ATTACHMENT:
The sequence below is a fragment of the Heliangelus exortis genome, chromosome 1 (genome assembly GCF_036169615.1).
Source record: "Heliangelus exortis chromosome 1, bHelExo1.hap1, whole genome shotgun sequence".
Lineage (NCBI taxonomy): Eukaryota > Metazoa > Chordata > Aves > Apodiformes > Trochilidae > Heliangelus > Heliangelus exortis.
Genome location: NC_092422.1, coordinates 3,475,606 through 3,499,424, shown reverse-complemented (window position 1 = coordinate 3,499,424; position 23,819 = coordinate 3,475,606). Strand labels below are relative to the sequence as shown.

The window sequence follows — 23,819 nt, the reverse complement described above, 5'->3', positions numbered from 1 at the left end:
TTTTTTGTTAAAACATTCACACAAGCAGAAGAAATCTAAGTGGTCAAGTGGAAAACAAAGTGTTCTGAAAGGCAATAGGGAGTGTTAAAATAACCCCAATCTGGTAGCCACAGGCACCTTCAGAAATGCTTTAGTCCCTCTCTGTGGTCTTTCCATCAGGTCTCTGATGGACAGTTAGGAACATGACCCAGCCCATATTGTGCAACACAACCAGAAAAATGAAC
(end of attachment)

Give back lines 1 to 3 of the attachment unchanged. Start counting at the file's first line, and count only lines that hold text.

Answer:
The sequence below is a fragment of the Heliangelus exortis genome, chromosome 1 (genome assembly GCF_036169615.1).
Source record: "Heliangelus exortis chromosome 1, bHelExo1.hap1, whole genome shotgun sequence".
Lineage (NCBI taxonomy): Eukaryota > Metazoa > Chordata > Aves > Apodiformes > Trochilidae > Heliangelus > Heliangelus exortis.